TFN debutant and Southampton fan Rob Orr takes a look at the Saints’ exciting return to prominence in the Premier League…
It has been quite a week for Southampton Football Club. Not only did they finish it in third place in the Premier League but a trio of their attacking stars found themselves selected in the England squad. For many outsiders, the Saints remarkable rise has come as just as much of a surprise as the call up for Jay Rodriguez, an event unpredicted even by the majority of Saints fans. To those within and around the club, however, the ascent to the top quarter of the Premier League has come as no great shock, though perhaps it has occurred a season or so earlier than most might have imagined.
Southampton’s current form should not be considered a flash in the pan. Theirs has been a rapid yet measured and continual rise from the depths of League One, augmented last year by the appointment of a truly gifted manager in Mauricio Pochettino. Yet, despite back-to-back promotions from League One and the Championship, and an impressive first season back in the Premier League, many neutrals are still ignorant of the reasons for Southampton’s resurgence.
A question that seems to come up time and again is “But aren’t Southampton bankrupt?” – the simple answer is, “No”. As of July 2009, when the Saints were bought by Swiss businessman Markus Liebherr, the club have been in fantastic financial health, hence their ability to break their transfer record several times with acquisitions including Rodriguez, Victor Wanyama and Dani Osvaldo. Continue reading →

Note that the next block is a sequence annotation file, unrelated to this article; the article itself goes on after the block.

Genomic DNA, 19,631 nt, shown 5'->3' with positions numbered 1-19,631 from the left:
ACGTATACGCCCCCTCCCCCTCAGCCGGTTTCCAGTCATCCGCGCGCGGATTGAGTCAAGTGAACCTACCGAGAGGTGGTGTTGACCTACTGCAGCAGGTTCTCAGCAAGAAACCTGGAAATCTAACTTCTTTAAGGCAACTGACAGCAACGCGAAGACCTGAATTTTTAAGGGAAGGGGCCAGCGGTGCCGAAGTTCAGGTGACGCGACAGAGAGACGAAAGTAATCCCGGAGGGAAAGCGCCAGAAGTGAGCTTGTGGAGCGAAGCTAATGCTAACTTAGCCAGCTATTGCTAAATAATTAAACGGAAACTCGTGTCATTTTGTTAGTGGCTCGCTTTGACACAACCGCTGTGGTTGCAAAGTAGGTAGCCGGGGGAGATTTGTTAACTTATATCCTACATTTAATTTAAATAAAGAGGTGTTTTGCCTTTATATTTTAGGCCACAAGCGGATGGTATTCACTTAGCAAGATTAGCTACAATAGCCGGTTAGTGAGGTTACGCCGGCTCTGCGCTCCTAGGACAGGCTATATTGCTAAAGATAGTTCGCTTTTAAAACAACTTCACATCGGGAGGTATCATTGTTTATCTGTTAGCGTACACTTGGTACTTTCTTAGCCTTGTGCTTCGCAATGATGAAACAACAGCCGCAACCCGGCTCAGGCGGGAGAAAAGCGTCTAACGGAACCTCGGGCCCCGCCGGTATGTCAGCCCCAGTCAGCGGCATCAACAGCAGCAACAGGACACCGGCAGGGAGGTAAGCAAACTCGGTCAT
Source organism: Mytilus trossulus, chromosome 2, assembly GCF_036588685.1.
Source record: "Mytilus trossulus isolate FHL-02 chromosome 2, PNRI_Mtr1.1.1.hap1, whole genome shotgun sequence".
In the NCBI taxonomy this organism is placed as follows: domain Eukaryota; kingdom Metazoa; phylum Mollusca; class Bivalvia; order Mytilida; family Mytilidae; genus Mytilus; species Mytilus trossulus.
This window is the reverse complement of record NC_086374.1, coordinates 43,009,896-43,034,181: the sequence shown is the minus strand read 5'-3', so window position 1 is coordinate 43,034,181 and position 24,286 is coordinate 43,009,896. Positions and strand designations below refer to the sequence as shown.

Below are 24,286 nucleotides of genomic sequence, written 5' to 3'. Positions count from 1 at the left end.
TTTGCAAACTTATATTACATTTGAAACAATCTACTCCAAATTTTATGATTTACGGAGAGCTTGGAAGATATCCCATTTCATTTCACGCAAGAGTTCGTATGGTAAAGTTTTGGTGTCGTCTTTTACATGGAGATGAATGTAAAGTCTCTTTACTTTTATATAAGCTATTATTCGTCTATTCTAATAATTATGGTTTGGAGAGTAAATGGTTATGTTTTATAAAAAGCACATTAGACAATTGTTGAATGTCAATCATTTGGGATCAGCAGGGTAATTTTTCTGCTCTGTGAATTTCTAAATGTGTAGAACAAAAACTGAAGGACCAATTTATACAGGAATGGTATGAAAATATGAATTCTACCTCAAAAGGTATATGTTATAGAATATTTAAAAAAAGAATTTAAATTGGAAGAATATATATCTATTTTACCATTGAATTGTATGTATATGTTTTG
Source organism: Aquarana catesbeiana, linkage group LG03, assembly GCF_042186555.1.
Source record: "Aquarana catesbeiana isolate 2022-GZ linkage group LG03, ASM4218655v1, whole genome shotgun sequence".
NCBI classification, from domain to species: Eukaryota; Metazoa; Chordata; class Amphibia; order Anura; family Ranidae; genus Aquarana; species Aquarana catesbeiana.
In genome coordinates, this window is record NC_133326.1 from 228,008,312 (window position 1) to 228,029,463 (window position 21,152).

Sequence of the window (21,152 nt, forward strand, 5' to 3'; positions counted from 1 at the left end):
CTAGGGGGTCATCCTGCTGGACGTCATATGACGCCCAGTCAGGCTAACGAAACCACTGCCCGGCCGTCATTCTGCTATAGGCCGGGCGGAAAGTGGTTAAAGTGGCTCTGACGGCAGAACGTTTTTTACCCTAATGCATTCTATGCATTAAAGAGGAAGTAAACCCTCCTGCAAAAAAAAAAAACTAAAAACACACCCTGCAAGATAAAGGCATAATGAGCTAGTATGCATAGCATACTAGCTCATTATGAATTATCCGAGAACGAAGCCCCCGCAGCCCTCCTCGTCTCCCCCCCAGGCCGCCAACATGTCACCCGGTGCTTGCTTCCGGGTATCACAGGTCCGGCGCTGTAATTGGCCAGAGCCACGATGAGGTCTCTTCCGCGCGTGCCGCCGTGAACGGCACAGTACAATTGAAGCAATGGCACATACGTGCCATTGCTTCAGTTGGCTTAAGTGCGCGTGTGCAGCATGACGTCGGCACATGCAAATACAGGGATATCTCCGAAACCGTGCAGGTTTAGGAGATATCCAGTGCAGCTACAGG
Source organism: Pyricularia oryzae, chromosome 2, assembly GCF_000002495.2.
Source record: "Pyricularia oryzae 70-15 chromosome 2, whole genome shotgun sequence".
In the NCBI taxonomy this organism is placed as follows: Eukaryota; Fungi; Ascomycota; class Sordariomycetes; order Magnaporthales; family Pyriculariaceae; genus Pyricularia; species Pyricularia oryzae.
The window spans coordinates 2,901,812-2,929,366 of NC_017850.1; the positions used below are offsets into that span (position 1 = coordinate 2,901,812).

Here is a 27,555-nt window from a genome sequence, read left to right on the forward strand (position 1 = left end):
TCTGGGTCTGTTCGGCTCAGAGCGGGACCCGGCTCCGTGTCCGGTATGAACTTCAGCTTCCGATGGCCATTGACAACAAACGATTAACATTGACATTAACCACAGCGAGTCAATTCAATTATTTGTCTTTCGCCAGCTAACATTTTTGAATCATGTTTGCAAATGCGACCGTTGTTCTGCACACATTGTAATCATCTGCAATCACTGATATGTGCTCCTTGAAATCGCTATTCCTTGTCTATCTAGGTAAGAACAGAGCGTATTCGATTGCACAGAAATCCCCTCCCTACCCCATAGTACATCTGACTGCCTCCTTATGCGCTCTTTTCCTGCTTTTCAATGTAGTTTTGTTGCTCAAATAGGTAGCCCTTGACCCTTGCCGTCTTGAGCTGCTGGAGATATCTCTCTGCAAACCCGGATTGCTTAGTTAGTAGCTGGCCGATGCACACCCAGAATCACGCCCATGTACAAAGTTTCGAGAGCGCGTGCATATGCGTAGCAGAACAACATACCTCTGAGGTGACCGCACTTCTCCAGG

In his latest Hypothetical XI, Jonny Singer concocts a team of Shakespearian characters…
While Shakespeare wrote too many wonderful characters to fit all the good ones into a single team (I most regret that there’s no room for Iago, Nurse, Caliban, Falstaff or Portia in the first team) I reckon this side would compete well with any other playwright XI – although I’m not entirely convinced that’s anything to brag about really.
As ever I’ve kept to one character (or group) per play in the first XI – but feel free to add any suggestions in the comments.
Dave Wild reflects on the world of partnerships in football…
“Perfect partners don’t exist. Perfect conditions exist for a limited time in which partnerships express themselves best.” – Wayne RooneyIt’s not often that you have the chance to start an article with a quote from Croxteth’s least heralded philosopher. Yet to hear the Manchester United striker’s words turns the mind to an interesting dynamic in football. The chemistry of a good partnership; a whole greater than the sum of its parts.
The debate on the virtues of individuality versus those of teamwork was nicely summarised in October 2013’s Premier League goal of the month competition. Would it be Arsenal’s intricate clockwork machination of one touch teamwork finish rounded off by Jack Wilshere or the explosive individual brilliance of Pajtim Kasami’s wonder strike? The public overwhelmingly voted in favour of Arsenal’s irresistible metronomic goal, perhaps explaining where our idolatry of the footballing partnership lies. We love to see a team working together. Continue reading →